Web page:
Of course, as Gervais acknowledges, there hasn't yet been much research into what sort of impact Instagram in particular is having on self image or anything else. Indeed, when I reached out to Microsoft's Danah Boyd and several other academics who study social media and its affect on society, I wasn't able to turn up much.
The psychological impact of technology more generally has been a popular topic for a few years now. Narcissistic personality disorder has been on the rise for 20 years, according to a paper coauthored by Dr. Larry Rosen, who also wrote a book called iDisorder: Understanding Our Obsession With Technology and Overcoming Its Hold On Us.

Some research suggests a correlation between social media and narcissism, but the condition's increase long predates the rise of smartphones, says Jean Twenge, a researcher at San Diego State University who studies issues related to social media.
"It's probably both that higher narcissism causes people to use social media in narcissistic ways, and that some social media causes higher narcissism," says Twenge. "But it's definitely a two-way street."

Wednesday, 30 January 2013

2013: Full Speed Ahead for Adobe Gaming!


As we move into 2013, we’re excited to make investments that support the incredible, ongoing momentum in social and mobile gaming that Adobe has championed for more than a year. Flash technologies underpinned the success of many game developers from Fresh Planet to Zynga, both in the browser and on mobile, and you can see how Adobe Gaming technologies deliver the reach needed to improve game monetization in the graphic below.
In December, the Adobe Gaming team launched the first ever, packaged Adobe Game Developer Tools via the Creative Cloud. Within 2 weeks of their availability, we had over 20,000 downloads of the tools and more than 12,000 views of the Adobe Scout video! Today, we’re making it even easier for game developers by removing a key barrier to delivering games targeting Flash Player – from this point forward, the XC APIs are no longer classified as a Premium Feature for Flash Player, which means developers can use them royalty-free without a separate license from Adobe. Developers and publishers that have published content using the XC APIs do not need to make any changes to their content to reflect this change in status for the XC APIs, and we expect this adjustment to make it even easier for developers to use Flash and AIR as their cross-device game development workflow of choice. To find out more, check out the updated FAQ here.
In addition, we’re also announcing added funding for the Away Foundation, a non-profit Community Interest Company based in the UK, focusing on building and maintaining free and open source software resources for online and mobile games and applications. This funding will support the development and release of Away3D 4.1 and an exciting new open source project for Away Builder. Away Builder 1.0 is the first open source tool project for the foundation, and will provide a visual tool for designers that exposes and edits custom Away3D settings and object properties on 3D assets without the need for coding. And just last week, we updated the Gaming SDK, which includes the latest Away3D, Starling and Feathers frameworks as well as updates for the latest runtime releases. Working with Away has already produced several exciting advances for game developers using Adobe technologies and will continue to forward the delivery of rich games targeting mobile and the browser for years to come. Starforce Delta is a great example of a beautiful 3D RPG built with Away3D and now available on the web in open beta and coming soon as a mobile app. And if a touch of the 19th century is more your thing, check out Jane Austen Regency Dressup, as well as other games using the Away3D framework on the Away3D showcase.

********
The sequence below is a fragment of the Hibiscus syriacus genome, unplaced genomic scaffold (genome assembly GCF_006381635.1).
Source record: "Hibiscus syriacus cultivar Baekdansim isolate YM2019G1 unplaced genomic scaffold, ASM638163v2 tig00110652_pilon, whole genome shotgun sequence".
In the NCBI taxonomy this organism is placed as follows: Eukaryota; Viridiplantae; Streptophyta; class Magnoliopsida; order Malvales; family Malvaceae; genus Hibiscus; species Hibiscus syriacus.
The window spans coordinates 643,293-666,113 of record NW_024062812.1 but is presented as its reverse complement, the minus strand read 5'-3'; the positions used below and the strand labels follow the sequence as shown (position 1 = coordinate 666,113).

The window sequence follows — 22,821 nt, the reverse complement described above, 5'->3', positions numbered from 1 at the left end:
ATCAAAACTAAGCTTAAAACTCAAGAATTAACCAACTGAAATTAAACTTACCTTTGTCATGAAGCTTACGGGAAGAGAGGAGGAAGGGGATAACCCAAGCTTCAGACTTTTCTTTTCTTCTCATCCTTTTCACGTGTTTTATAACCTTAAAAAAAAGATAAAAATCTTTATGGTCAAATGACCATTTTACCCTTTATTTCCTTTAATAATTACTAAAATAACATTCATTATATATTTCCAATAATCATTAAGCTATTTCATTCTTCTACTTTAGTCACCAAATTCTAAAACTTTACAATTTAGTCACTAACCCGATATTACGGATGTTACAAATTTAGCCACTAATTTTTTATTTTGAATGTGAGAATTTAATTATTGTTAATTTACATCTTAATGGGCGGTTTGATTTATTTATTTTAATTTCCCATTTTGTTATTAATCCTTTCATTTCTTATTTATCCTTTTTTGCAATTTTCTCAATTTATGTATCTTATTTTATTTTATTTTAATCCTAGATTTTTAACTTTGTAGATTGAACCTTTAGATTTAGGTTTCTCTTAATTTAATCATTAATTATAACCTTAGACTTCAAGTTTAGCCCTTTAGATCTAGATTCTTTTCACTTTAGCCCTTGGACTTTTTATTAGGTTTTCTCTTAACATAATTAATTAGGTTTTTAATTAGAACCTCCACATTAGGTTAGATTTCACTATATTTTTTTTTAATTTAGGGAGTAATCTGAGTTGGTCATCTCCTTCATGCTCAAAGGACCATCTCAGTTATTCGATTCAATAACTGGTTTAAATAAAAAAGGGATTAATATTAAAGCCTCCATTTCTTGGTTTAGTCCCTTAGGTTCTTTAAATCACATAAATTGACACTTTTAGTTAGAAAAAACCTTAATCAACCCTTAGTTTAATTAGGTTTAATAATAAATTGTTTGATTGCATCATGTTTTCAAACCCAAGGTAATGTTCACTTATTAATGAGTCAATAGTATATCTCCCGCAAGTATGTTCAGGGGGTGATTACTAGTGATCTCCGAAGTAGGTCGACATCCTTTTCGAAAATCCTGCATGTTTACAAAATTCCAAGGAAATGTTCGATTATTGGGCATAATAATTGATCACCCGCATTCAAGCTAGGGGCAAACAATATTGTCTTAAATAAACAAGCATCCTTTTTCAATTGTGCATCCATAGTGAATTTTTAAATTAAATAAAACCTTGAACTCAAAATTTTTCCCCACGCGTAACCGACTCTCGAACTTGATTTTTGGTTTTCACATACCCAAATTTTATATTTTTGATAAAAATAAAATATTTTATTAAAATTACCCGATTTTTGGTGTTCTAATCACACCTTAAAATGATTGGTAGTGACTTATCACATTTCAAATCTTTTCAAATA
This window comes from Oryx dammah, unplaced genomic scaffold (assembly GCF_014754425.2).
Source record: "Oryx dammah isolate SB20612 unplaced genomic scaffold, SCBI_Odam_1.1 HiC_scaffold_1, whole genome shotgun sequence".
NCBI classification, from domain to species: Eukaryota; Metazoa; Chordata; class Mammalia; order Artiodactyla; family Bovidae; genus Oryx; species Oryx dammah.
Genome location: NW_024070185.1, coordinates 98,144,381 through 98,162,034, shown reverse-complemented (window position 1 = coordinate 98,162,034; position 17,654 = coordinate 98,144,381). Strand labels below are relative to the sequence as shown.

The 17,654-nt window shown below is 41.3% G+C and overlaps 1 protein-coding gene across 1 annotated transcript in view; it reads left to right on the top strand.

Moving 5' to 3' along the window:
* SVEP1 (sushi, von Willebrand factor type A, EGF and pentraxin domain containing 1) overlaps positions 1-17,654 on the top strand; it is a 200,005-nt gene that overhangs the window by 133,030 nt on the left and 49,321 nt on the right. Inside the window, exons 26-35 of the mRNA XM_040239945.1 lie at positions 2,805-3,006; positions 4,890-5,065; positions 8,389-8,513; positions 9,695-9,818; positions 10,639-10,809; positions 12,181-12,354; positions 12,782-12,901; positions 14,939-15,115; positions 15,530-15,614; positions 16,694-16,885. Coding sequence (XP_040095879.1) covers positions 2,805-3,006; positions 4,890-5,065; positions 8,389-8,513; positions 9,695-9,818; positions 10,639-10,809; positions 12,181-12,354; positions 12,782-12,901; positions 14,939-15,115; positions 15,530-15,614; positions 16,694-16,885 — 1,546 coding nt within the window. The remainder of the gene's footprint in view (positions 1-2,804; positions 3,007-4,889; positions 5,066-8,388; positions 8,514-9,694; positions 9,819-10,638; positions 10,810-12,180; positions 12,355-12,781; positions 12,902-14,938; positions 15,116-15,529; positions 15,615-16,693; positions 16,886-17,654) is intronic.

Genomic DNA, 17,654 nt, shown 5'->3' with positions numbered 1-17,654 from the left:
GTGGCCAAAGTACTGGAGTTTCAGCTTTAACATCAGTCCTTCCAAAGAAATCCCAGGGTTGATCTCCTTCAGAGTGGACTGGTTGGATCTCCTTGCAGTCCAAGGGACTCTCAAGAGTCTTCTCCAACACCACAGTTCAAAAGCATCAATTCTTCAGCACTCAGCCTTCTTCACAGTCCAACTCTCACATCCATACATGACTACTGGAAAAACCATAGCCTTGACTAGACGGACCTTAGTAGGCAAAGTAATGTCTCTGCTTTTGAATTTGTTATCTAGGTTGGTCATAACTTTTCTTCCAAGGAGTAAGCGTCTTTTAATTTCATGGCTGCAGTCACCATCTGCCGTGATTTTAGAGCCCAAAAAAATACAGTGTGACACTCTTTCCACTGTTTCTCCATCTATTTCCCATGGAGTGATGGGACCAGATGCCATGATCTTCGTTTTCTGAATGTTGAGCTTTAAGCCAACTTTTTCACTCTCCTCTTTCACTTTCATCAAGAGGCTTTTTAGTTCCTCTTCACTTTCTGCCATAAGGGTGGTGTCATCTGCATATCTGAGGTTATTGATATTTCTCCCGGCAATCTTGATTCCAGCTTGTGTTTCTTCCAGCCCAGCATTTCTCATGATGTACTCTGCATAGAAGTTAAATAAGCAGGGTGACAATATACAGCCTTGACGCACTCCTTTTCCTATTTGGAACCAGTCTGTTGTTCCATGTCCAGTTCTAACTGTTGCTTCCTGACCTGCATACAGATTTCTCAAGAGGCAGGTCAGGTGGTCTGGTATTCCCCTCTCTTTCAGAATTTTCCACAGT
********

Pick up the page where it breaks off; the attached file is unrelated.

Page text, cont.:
We also wanted to highlight a handful of great games that really reflect the breadth of creativity using Adobe Gaming technologies and show off the skills and passion of the developers who made them. Four games using Adobe Gaming technologies were recently announced as Independent Game Festival (IGF) finalists! Incredipede, a beautifully illustrated browser-based game; Dys4ia, an autobiographical game about undergoing hormone replacement therapy as a trans woman; Intrusion 2, a sci-fi action platform game; and Super Hexagon, a fast-paced reflex game where you’ve gotta be great to survive 20 seconds.
And just in case you didn’t get your fill of zombies in 2012, check out GREE’s Zombie Jombie in the iOS App Store. GREE used PhoneGap Build – another Adobe Gaming technology – for this wildly addictive RPG card game that will surely have you selling for brains. It’s shaping up to be a wide open year ahead for Adobe Gaming, and we’re looking forward to conquering new worlds with you!

Monday, 28 January 2013

Adeus Beatriz. Até à vista!

Koningin Beatrix bijna 33 jaar staatshoofd van Nederland
Foto: ANP

A Beatriz despediu-se. 

Depois de ter reinado a Holanda durante 32 anos e nove meses a rainha decidiu reformar-se.
Apenas a sua mãe, a rainha Wilhemina e Willem III ocuparam o trono holandês por mais tempo.
A sua mãe reinou por 50 anos e Willem III por 41 anos.

Hoje, às 19 horas a rainha Beatriz supreendeu a maioria dos holandeses com a sua aparição na NOS (canal televisivo), declarando a sua retirada do trono Holandês.
O seu discurso foi curto e simpático.

O trágico acidente do Príncipe Frísio no ano passado está ainda bem presente na consciência dos holandeses. Assim, a rainha agradeceu-lhes a soliedariedade e a confiança.
Encerrou as suas declarações por voltar a agradecer a oportunidade que os holandeses lhe deram de ser a sua rainha. Lindo!

Willem-Alexander, seu filho primogénito sucederá ao trono.
No dia 30 do mês de Abril, ou melhor, no Dia da Rainha, o Guilherme-Alexandre irá aquecer o trono com uma coroa na cabeça. Passará a chamar-se rei Willem IV... ou Alexander I